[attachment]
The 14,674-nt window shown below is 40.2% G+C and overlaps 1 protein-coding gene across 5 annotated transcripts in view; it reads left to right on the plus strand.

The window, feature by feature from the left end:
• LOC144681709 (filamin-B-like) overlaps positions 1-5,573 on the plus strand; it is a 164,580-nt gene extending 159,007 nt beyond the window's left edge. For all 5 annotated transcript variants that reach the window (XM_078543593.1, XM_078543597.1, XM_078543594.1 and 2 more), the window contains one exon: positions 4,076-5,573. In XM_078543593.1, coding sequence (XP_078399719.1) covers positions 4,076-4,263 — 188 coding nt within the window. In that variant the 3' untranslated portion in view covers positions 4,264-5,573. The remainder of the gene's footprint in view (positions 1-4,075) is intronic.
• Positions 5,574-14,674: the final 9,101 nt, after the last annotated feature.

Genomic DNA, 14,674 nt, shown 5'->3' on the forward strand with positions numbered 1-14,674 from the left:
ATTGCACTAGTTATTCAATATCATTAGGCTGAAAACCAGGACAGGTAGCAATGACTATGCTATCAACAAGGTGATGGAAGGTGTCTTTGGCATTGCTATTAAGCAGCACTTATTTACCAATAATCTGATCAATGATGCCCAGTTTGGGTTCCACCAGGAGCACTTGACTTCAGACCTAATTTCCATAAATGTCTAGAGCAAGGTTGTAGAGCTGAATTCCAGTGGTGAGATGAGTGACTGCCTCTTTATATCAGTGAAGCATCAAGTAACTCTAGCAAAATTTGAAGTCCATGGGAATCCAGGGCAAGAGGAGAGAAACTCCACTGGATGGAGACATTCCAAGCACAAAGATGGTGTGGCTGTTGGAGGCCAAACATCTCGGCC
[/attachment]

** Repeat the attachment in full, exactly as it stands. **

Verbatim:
The 14,674-nt window shown below is 40.2% G+C and overlaps 1 protein-coding gene across 5 annotated transcripts in view; it reads left to right on the plus strand.

The window, feature by feature from the left end:
• LOC144681709 (filamin-B-like) overlaps positions 1-5,573 on the plus strand; it is a 164,580-nt gene extending 159,007 nt beyond the window's left edge. For all 5 annotated transcript variants that reach the window (XM_078543593.1, XM_078543597.1, XM_078543594.1 and 2 more), the window contains one exon: positions 4,076-5,573. In XM_078543593.1, coding sequence (XP_078399719.1) covers positions 4,076-4,263 — 188 coding nt within the window. In that variant the 3' untranslated portion in view covers positions 4,264-5,573. The remainder of the gene's footprint in view (positions 1-4,075) is intronic.
• Positions 5,574-14,674: the final 9,101 nt, after the last annotated feature.

Genomic DNA, 14,674 nt, shown 5'->3' on the forward strand with positions numbered 1-14,674 from the left:
ATTGCACTAGTTATTCAATATCATTAGGCTGAAAACCAGGACAGGTAGCAATGACTATGCTATCAACAAGGTGATGGAAGGTGTCTTTGGCATTGCTATTAAGCAGCACTTATTTACCAATAATCTGATCAATGATGCCCAGTTTGGGTTCCACCAGGAGCACTTGACTTCAGACCTAATTTCCATAAATGTCTAGAGCAAGGTTGTAGAGCTGAATTCCAGTGGTGAGATGAGTGACTGCCTCTTTATATCAGTGAAGCATCAAGTAACTCTAGCAAAATTTGAAGTCCATGGGAATCCAGGGCAAGAGGAGAGAAACTCCACTGGATGGAGACATTCCAAGCACAAAGATGGTGTGGCTGTTGGAGGCCAAACATCTCGGCC